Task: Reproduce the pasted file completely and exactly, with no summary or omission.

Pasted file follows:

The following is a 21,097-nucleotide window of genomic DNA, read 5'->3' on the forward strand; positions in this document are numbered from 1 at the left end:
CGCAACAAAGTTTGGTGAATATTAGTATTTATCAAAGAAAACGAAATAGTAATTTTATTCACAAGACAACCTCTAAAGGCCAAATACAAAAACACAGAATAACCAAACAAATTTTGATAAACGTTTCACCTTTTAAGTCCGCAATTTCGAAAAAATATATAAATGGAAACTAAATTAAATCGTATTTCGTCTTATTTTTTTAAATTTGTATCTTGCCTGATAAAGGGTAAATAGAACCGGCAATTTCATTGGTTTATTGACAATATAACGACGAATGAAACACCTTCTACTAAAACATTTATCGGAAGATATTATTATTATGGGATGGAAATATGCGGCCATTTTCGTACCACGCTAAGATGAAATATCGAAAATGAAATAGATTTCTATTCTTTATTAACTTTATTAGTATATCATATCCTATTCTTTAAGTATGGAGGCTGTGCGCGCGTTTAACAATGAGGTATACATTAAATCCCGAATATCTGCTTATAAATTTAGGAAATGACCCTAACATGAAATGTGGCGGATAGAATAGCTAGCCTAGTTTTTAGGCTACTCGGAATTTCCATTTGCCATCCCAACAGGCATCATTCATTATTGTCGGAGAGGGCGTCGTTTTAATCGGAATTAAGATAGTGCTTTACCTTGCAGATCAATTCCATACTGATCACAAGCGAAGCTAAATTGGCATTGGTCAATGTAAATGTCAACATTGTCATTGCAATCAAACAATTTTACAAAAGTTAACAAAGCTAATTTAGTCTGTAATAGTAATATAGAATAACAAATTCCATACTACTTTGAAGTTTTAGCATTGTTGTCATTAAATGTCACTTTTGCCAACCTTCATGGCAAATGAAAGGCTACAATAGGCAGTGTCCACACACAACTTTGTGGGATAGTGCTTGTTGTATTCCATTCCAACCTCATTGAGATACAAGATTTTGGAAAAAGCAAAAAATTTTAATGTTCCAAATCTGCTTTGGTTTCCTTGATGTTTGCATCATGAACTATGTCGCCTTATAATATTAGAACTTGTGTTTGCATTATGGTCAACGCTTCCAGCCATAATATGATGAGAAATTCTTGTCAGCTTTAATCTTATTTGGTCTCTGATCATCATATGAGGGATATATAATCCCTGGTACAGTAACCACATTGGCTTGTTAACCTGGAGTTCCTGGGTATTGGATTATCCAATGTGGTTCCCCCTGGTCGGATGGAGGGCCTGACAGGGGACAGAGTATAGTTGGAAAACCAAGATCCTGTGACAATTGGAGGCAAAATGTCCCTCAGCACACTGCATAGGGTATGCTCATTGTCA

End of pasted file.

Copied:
The following is a 21,097-nucleotide window of genomic DNA, read 5'->3' on the forward strand; positions in this document are numbered from 1 at the left end:
CGCAACAAAGTTTGGTGAATATTAGTATTTATCAAAGAAAACGAAATAGTAATTTTATTCACAAGACAACCTCTAAAGGCCAAATACAAAAACACAGAATAACCAAACAAATTTTGATAAACGTTTCACCTTTTAAGTCCGCAATTTCGAAAAAATATATAAATGGAAACTAAATTAAATCGTATTTCGTCTTATTTTTTTAAATTTGTATCTTGCCTGATAAAGGGTAAATAGAACCGGCAATTTCATTGGTTTATTGACAATATAACGACGAATGAAACACCTTCTACTAAAACATTTATCGGAAGATATTATTATTATGGGATGGAAATATGCGGCCATTTTCGTACCACGCTAAGATGAAATATCGAAAATGAAATAGATTTCTATTCTTTATTAACTTTATTAGTATATCATATCCTATTCTTTAAGTATGGAGGCTGTGCGCGCGTTTAACAATGAGGTATACATTAAATCCCGAATATCTGCTTATAAATTTAGGAAATGACCCTAACATGAAATGTGGCGGATAGAATAGCTAGCCTAGTTTTTAGGCTACTCGGAATTTCCATTTGCCATCCCAACAGGCATCATTCATTATTGTCGGAGAGGGCGTCGTTTTAATCGGAATTAAGATAGTGCTTTACCTTGCAGATCAATTCCATACTGATCACAAGCGAAGCTAAATTGGCATTGGTCAATGTAAATGTCAACATTGTCATTGCAATCAAACAATTTTACAAAAGTTAACAAAGCTAATTTAGTCTGTAATAGTAATATAGAATAACAAATTCCATACTACTTTGAAGTTTTAGCATTGTTGTCATTAAATGTCACTTTTGCCAACCTTCATGGCAAATGAAAGGCTACAATAGGCAGTGTCCACACACAACTTTGTGGGATAGTGCTTGTTGTATTCCATTCCAACCTCATTGAGATACAAGATTTTGGAAAAAGCAAAAAATTTTAATGTTCCAAATCTGCTTTGGTTTCCTTGATGTTTGCATCATGAACTATGTCGCCTTATAATATTAGAACTTGTGTTTGCATTATGGTCAACGCTTCCAGCCATAATATGATGAGAAATTCTTGTCAGCTTTAATCTTATTTGGTCTCTGATCATCATATGAGGGATATATAATCCCTGGTACAGTAACCACATTGGCTTGTTAACCTGGAGTTCCTGGGTATTGGATTATCCAATGTGGTTCCCCCTGGTCGGATGGAGGGCCTGACAGGGGACAGAGTATAGTTGGAAAACCAAGATCCTGTGACAATTGGAGGCAAAATGTCCCTCAGCACACTGCATAGGGTATGCTCATTGTCA